With the recent Nintendo announcement of Fire Emblem Warriors: Three Hopes, the Switch is home to nine horde-brawler action games from Koei Tecmo. Their Warriors/musou titles have been known for letting players bash away at clusters of foes in fast-paced combat scenarios.
If nothing else, they're definitely some of the best power fantasy and fan-service offerings out on the market. Their collaboration with Nintendo has gone smoothly so far, resulting in spinoffs for the Zelda and Fire Emblem IPs.
So here are five more Nintendo franchises that would be a good fit for the Warriors formula.
Top 5 games that deserve to be given a place in Nintendo's upcoming works
5) Star Fox
Star Fox has always been one franchise that Nintendo has always played safe with. The sci-fi dogfighter series featuring anthropomorphic characters has been on and off since its Super NES debut. Since then, most future installments have followed the exact same formula, without much change - they could essentially be considered reboots.
The only outlier was Star Fox Adventures on the GameCube which followed in the footsteps of Nintendo's Legend of Zelda games. While the main series of games are focused around on-rails space battles in ships, Adventures was a boots-on-ground, dungeon exploration action-adventure game.
Since the Zelda games have received Warriors treatment, Star Fox looks to be a good idea too - combat can both be on the ground as well as aerial - with the Arwing's (the fighter ships the cast flies around in) manual switching between two modes allowing the best of both worlds. Each of the characters, like Fox, Slippy, Wolf and Falco could have their unique movesets - from close range, to long range to a middle ground.
Interestingly, rumor has it that Koei Tecmo did approach Nintendo for a "Star Fox Warriors" but were turned down - likely thanks to the lukewarm reception of Star Fox Zero on Wii U. It's a fun idea on paper at least.
Who doesn't know about Pokemon? The iconic monster-taming franchise has been a household name ever since its inception on Game boy in 1996.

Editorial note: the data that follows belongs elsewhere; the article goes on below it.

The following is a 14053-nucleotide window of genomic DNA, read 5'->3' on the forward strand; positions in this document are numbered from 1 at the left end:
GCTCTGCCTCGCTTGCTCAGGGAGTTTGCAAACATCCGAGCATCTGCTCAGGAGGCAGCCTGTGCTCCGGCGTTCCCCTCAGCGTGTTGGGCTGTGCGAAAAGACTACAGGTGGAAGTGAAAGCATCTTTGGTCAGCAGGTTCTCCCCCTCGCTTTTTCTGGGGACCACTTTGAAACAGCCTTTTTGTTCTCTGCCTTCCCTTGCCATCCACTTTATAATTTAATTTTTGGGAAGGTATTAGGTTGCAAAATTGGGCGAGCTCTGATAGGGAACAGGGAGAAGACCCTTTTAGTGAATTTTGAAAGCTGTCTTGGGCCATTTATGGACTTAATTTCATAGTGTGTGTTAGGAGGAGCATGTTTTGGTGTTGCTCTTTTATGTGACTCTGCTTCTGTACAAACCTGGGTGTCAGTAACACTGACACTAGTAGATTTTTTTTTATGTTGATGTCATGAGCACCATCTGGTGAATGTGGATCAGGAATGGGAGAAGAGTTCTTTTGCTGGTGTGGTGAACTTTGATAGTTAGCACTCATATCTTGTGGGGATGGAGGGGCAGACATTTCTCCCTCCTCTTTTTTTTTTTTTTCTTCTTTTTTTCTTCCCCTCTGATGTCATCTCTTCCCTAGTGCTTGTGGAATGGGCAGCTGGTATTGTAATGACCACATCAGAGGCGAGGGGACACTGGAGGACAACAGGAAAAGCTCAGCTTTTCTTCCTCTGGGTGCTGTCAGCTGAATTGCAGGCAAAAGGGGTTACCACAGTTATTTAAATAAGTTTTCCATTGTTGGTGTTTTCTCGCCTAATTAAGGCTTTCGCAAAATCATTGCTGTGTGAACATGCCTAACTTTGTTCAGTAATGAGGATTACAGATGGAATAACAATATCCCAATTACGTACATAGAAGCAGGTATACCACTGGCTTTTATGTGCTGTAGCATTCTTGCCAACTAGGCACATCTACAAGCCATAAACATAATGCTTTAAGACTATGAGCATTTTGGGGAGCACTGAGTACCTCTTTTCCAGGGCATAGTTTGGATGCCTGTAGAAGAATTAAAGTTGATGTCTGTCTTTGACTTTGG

With over 800 Pokemon to date, with the latest generation being Sword & Shield, things could get confusing from a design standpoint as including all of them in a game like this is infeasible. But there are workarounds. A brand new story like the PokePark games on Wii could work for the sake of a spinoff. The Mystery Dungeon games have been competent at storytelling, even more so than some of the mainline games.
The roster, meanwhile, could consist of a handful of popular monsters from each of the 18 Types. Say, Pikachu and Jolteon for the electric type gang. Charizard and Blaziken representing fire types. Lucario, Gallade and Buzzswole from the fighting group. Perhaps even throwing in playable legendaries like Mewtwo and Arceus.
Gameplay can maintain the rock-papers-scissors design of type advantages/weaknesses, with players switching between Pokemon as needed on the fly.
Everyone's favorite pink puffball is a force to be reckoned with. The traditionally 2D side-scroller franchise is acclaimed for not just its cute aesthetic and charming gameplay, but also the iconic copy mechanic. Kirby can swallow his enemies to gain their powers - these range from being granted a sword, hammer or boomerang to being able to spew fire, shock foes with electricity or chuck bombs at them. There's even weirder stuff, like turning into a rock and literally cooking every foe on screen.
So there's no shortage of ideas for a Warriors game here. Players could also take on the roles of other members of the Kirby universe, like King Dedede and Meta Knight as well as different Kirbies - like Robobot Armor Kirby and Yarn Kirby. Or even Mass Attack Kirby.
2) Xenoblade Chronicles
Xenoblade Chronicles 3 was a surprise reveal at the latest Direct, featuring an all new story in the same universe as the two mainline predecessors. The cult classic open-world JRPG franchise features massive vistas and battles with larger-than-life enemies.
The combat in these games is real time, but governed by an auto-attack system - not unlike MMOs. However, it's the scale that would be impressive to see translated over to a musou game. The series has enough characters to allow for an interesting cast, from Xenoblade 1's Shulk and Fiora, 2's Rex and Pyra/Mythra to the giant mechs called Skells from Xenoblade X.
Given the crossover nature of Koei Tecmo's games, there are a variety of locales and enemies to choose from across three games. The developers have already shown large-scale fights to be doable within the Warriors design with Hyrule Warriors: Age of Calamity's Divine Beasts segments - so there's no excuse for a lack of Xeno Warriors either.
1) Golden Sun
Nintendo may not have many RPGs but this is one franchise that's clamored by fans around the world.
The Golden Sun games have a big focus on magic (called Psynergy) usage for fights and environmental interactions. The Djinn system allows for flexibility not usually seen in magic-oriented combat systems in JRPGs, with different abilities and spells available depending on the type of elemental Djinn equipped/put on standby.
This format would be ideal for a musou game - imagine protagonist Isaac and his buddies slashing their way across the battlefield and blasting away foes with Psynergy. The biggest highlight would be the Djinn summons; majestic otherworldly entities swooping down for massive damage, like the Eclipse's devastating beam.
With all that said, Golden Sun is the best pick among these entries for a Warriors spinoff. Who knows, it just might boost the franchise's popularity, leading to remakes of older games on Nintendo Switch - perhaps even a brand new installment.